UK --- horror/science fiction
Dir: Terence Fisher
Next we see Hans join a dotty old Dr. Hertz (played by Hammer Studios regular Thorley Walters) as they rush to resurrect a body in a coffin, until it is revealed to be none other than Baron Frankenstein himself. One could take this in two ways, first as it would appear the filmmakers are telling the audience Frankenstein has become a full on monster, even of his own doing. The other could be this is a sly reference to Hammer's other recurring cinema monster, Count Dracula.
Nevertheless, it's revealed Dr. Frankenstein is indeed dead, and having been on ice for an hour, has just successfully risen from the dead, proving the soul shall return to the body. Another banal experiment well done, and so to celebrate, they send Hans out for wine. Hans happens to be in love with the deformed daughter of an inn keeper. The daughter, Christina (played by Playboy model and Star Trek guest star from "Mudd's Women" Susan Denberg), it would appear has been constantly harassed by a trio of young elites who would normally fit right into a Hammer Dracula film.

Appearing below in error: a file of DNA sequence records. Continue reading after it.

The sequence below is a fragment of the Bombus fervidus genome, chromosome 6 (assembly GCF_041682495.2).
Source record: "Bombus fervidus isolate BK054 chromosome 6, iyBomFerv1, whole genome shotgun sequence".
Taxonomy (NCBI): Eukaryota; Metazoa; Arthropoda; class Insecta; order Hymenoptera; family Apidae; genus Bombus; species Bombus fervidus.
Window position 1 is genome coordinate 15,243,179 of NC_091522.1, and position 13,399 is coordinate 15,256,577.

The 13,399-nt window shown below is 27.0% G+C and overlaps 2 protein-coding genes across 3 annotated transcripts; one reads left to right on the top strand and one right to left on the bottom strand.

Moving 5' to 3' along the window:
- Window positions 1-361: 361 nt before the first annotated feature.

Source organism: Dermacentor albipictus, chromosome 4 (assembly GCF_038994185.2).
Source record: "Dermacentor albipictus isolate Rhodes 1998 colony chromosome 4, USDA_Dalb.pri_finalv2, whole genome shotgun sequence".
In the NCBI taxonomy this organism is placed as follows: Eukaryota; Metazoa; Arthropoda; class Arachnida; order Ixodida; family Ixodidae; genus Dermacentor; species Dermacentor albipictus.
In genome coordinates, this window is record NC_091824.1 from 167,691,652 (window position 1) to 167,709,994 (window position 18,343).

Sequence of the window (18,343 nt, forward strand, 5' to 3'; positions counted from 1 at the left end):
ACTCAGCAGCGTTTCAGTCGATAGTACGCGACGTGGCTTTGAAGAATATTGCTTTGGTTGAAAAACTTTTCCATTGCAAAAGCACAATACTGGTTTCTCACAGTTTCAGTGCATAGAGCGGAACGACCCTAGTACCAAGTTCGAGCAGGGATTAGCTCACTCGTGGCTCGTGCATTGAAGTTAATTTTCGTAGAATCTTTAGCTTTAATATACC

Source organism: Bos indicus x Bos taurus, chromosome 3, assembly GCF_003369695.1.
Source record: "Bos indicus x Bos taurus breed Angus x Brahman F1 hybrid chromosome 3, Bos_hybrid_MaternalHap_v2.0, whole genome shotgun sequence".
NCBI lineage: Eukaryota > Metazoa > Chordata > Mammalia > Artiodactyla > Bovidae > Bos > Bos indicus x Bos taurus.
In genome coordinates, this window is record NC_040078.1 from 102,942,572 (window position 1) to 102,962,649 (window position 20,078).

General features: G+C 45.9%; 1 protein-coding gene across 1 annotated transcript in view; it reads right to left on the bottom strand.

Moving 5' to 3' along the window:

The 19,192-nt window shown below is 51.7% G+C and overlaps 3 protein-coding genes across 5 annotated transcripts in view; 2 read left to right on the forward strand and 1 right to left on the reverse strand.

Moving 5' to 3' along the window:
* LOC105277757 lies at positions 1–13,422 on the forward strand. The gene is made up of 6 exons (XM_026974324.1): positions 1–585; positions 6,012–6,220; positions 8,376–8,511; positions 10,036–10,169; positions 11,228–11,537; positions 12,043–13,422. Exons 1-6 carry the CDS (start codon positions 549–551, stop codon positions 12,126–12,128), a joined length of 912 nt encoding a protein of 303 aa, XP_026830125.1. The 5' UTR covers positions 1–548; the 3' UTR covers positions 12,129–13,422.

However, this film's reception has been, it is well written and balanced enough to get its message across. I believe there may have been some scenes in this film exist somewhere, or were left on the cutting room floor, as there is evidence of Frankenstein carrying Christina who's wearing a kinda little white bikini. Not sure what more of the story it added or not. Anyway, besides the wonky science of a rudimentary machine that can virtually upload the soul of a person, one can trust the films script thoroughly. If you forgive them bypassing the notion of an afterlife.